Envelope-specific antibodies can neutralise viral infectivity by blocking the interaction with the cellular receptor and also induce antibody-dependent cellular cytotoxicity (ADCC) and complement-dependent cytotoxicity (CDC) [2729]. However, retroviruses have evolved diverse strategies to evade the action of envelope-specific antibodies, including a high mutation rate and conformational or carbohydrate-shield masking of critical epitopes from neutralising antibodies [3032]. Certain retroviruses evade most actions of antibodies, simply by reducing the amount of envelope accessible for antibody binding [33]. Effective antibody responses against HIV-1 are thwarted by low expression of envelope both on the surface of virions and of infected cells [3436]. Surface envelope expression of HIV-1 and of other lentiviruses is thought to be the result of constitutive endocytosis from the plasma membrane of infected cells, a process that relies on a tyrosine-based motif (YXXΦ, where X represents any amino acid and Φ a bulky hydrophobic amino acid) in the envelope cytoplasmic domain, acting as an endocytosis signal [37, 38].

This motif is highly conserved among retroviruses independently of their host species or tropism [38] and, in addition to endocytosis, it can also direct envelope glycoproteins to specific regions of infected cell’s plasma membrane, particularly in polarised cells [39]. The latter function of the YXXΦ sequence, acting as a sorting motif, concentrates viral budding at specific regions of the producer cell and is especially important for the virological synapse during cell-to-cell transmission of HTLV-1, another adaptation for evasion of the antibody response [40, 41].

Conservation of this motif extends to all four groups of MLV envelope, defined by their tropism and sequence as ecotropic, xenotropic, polytropic and modified polytropic [42], albeit it does not seem to promote endocytosis or affect cell surface levels of these envelopes [43]. It is therefore possible that conservation among retroviruses is due to its sorting motif functions, which would involve interaction with cytoskeletal or other membrane proteins. Despite the potential of retroviral envelopes to engage sorting and endocytosis pathways, the impact of their intracellular and plasma membrane trafficking patterns on host cell physiology is incompletely understood. Moreover, retroviral envelopes on infected cells are constantly engaged by antibodies that do not impact retroviral replication, either owing to viral evasion mechanisms, in the case of infectious exogenous retroviruses, or to the absence of replicating virus, in the case of human ERVs. Antibody ligation of retroviral envelopes or of envelope glycoproteins of other viruses can lead to internalisation of the envelope-antibody complexes [4446]. However, the cell-intrinsic effects on host cell physiology of envelope ligation by such antibodies are unclear. Here, we used a reductionist approach to examine the causes and cell-autonomous consequences of MLV envelope expression. Our data suggest that overexpression of MLV envelope or ligation by antibodies or its cellular receptor can be a lymphocyte signalling initiating event.


Full-length retroviral envelope expression in murine lymphocytes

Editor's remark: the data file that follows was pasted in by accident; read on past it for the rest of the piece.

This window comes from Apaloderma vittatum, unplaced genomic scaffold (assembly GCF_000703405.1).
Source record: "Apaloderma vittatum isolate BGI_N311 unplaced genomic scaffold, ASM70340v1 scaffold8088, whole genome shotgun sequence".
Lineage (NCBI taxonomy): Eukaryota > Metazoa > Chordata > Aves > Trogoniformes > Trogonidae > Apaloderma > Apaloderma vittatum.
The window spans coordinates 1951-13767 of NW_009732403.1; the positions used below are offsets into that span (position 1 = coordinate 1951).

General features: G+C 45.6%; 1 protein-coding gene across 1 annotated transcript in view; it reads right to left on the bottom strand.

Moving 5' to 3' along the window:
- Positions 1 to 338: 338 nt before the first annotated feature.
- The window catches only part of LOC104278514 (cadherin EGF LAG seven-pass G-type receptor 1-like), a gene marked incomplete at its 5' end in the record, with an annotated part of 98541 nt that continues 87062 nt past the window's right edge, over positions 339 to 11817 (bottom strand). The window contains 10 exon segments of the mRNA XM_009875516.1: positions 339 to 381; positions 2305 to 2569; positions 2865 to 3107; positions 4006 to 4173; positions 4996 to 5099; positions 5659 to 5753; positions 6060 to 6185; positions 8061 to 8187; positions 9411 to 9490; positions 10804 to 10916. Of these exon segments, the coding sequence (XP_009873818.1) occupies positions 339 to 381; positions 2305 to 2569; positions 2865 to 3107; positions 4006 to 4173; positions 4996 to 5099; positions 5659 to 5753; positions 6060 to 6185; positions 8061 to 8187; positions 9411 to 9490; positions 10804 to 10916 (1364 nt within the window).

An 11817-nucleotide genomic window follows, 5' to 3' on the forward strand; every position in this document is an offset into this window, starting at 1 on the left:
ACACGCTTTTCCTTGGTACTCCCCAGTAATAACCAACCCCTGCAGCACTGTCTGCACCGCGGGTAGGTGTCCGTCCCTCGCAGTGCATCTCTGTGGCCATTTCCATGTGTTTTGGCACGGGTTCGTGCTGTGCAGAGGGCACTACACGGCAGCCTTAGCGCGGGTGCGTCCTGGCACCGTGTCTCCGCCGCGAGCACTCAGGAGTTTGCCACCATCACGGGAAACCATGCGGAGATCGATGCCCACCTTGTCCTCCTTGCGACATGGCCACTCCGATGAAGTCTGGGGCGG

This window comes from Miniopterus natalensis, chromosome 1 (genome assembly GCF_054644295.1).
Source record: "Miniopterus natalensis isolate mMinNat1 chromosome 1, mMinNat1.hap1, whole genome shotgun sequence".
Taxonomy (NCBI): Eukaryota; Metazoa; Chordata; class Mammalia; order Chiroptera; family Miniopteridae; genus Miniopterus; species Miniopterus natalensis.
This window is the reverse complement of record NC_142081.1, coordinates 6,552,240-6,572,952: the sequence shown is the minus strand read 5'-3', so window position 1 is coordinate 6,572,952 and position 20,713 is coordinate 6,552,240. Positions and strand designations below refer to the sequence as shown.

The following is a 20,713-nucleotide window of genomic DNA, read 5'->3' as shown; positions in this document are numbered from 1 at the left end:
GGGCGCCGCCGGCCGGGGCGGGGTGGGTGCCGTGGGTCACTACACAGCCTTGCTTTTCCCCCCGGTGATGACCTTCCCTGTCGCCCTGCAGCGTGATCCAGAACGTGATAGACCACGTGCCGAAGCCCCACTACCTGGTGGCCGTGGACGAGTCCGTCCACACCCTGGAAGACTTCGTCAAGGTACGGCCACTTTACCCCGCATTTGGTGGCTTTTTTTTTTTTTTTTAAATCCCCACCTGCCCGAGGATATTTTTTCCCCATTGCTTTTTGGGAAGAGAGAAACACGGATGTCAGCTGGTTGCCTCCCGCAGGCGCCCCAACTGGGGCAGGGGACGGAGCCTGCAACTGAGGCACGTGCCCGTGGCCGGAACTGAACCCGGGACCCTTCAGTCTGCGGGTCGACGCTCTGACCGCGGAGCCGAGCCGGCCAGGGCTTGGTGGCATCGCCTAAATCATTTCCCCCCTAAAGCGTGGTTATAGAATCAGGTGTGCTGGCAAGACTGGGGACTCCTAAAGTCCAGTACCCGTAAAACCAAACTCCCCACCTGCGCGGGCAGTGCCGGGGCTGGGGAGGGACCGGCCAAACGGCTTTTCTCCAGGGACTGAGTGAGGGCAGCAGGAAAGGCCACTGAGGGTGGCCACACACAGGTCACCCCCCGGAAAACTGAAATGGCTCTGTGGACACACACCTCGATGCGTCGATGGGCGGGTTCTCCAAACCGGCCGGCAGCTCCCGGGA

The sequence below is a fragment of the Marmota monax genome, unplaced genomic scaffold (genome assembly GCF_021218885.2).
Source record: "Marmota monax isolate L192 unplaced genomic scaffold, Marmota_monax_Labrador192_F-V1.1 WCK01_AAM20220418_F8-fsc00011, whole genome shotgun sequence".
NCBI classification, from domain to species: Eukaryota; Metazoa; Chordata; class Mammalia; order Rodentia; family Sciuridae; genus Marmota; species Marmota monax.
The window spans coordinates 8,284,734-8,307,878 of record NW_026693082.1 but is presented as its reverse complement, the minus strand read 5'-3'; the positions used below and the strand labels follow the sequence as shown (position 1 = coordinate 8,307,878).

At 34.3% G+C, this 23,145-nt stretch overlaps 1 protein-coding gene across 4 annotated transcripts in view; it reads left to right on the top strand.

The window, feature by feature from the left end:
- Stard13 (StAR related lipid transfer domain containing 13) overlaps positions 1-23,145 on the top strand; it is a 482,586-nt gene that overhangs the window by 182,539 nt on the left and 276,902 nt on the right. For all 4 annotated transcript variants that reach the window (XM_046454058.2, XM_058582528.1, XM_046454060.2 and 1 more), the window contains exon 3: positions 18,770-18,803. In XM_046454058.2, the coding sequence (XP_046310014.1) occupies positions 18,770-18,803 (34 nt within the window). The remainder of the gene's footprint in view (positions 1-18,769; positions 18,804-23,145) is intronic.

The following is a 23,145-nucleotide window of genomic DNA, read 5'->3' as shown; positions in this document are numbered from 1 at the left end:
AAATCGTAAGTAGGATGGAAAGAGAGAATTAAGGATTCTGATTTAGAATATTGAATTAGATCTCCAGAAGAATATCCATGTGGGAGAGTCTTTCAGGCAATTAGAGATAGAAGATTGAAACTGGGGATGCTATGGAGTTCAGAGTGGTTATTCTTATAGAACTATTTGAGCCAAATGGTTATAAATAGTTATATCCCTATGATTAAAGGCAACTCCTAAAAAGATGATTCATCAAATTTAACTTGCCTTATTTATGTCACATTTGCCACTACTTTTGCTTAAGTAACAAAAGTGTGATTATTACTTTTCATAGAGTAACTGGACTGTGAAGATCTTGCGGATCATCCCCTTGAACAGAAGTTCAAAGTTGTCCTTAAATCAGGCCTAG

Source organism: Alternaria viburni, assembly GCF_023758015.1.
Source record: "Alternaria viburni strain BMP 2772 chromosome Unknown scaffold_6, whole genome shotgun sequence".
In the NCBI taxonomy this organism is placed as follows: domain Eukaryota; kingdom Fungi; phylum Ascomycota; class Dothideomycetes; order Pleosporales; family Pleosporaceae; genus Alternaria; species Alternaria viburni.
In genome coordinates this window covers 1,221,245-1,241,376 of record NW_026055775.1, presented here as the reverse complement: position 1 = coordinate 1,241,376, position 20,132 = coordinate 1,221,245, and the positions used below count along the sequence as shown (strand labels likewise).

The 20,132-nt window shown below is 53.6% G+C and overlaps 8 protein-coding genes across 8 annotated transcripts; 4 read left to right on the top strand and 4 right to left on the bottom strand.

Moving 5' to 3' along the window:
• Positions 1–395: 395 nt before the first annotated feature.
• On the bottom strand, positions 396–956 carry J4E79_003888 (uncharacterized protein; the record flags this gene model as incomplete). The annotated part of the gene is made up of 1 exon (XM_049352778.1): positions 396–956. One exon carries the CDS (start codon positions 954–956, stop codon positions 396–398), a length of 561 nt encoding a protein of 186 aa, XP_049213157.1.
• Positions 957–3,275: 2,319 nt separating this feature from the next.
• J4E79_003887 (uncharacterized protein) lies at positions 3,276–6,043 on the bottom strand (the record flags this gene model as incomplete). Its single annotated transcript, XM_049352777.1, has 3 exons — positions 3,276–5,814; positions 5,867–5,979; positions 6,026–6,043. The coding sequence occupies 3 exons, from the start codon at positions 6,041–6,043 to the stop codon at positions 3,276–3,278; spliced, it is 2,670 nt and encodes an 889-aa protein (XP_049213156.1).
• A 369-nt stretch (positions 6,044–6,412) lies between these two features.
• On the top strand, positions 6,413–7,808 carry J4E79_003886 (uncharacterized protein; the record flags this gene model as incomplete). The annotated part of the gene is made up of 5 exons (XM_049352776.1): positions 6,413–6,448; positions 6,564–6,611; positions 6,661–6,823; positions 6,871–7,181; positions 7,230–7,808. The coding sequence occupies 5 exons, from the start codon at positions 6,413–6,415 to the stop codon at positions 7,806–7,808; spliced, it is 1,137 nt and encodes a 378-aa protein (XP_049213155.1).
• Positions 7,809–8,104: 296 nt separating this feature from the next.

The mouse genome contains several fully-codogenic retroviral env genes, with the potential to express in any cell type [47]. Analysis of public RNA sequencing (RNA-seq) data from resting and CD3/CD28 activated CD4+ T cells from B6 mice [48], indicated constitutive transcription of several endogenous MLV env genes, primarily of xenotropic proviruses, as well as the single ecotropic provirus Emv2 (Fig 1A). Of note, CD4+ T cells expressed at the highest levels Xmv45, a xenotropic provirus previously found the most highly expressed also in activated B cells [49]. Inspection and junctional analysis of the Xmv45 env transcript in resting and LPS-activated B cells revealed that it was not driven by the proviral LTR, but by the promoter of the lncRNA AI506816, which spliced directly to the Xmv45 env gene, and similar results were also obtained with CD4+ T cells (Fig 1B). It was therefore likely that the responsiveness of Xmv45 env to immune stimulation was provided by the AI506816 promoter. To examine the responsiveness to immune stimuli, we used LPS stimulation of B cells, since Xmv45 transcription was not altered by CD3/CD28 stimulation of T cells (Fig 1A). As Xmv45 is insertionally polymorphic between mouse strains, we examined the LPS-responsiveness of the ancestral AI506816 gene (provisionally referred to as AI506816a), prior to Xmv45 integration, using Xmv45- or AI506816a-specific primers (S1A Fig). As expected [49, 50], Xmv45 env was induced by LPS stimulation of B6 B cells, but not those from 129S8 or BALB/c mice, which lack the Xmv45 integration (Fig 1C and S1B Fig). In contrast, AI506816a was strongly induced by LPS in 129S8 and BALB/c B cells (Fig 1C). Accordingly, LPS-inducible expression of MLV envelopes, detected by the 83A25 antibody, which detects a common epitope in all endogenous MLV envelopes [51], was reduced or absent in 129S8 and BALB/c B cells (Fig 1D). These results suggested that the chimeric AI506816-Xmv45 transcript was a major source of the MLV envelope expression in primary B6 lymphocytes. Xmv45 was also the highest expressed endogenous MLV in the EL4 murine T cell lymphoma cell line (Fig 1E), which is free from infectious MLVs [52]. Similarly to primary CD4+ T cells, Xmv45 expression in EL4 cells was constitutive and was not further increased by CD3/CD28 stimulation (Fig 1E). MLV envelope demarcated distinct plasma membrane sites in EL4 cells with no apparent polarity and accumulated in the uropod of polarised EL4 cells, co-localising with CD43 (Fig 1F), a marker for the uropod [5355]. Non-uniform envelope expression was observed also in the plasma membranes of 2695 murine B cell lymphoma cells expressing infectious eMLV [52], and Jurkat human T cell lymphoma cells transduced to express Emv2 env (Jurkat.Emv2env) (S2 Fig), indicating it was a general property of MLV envelopes.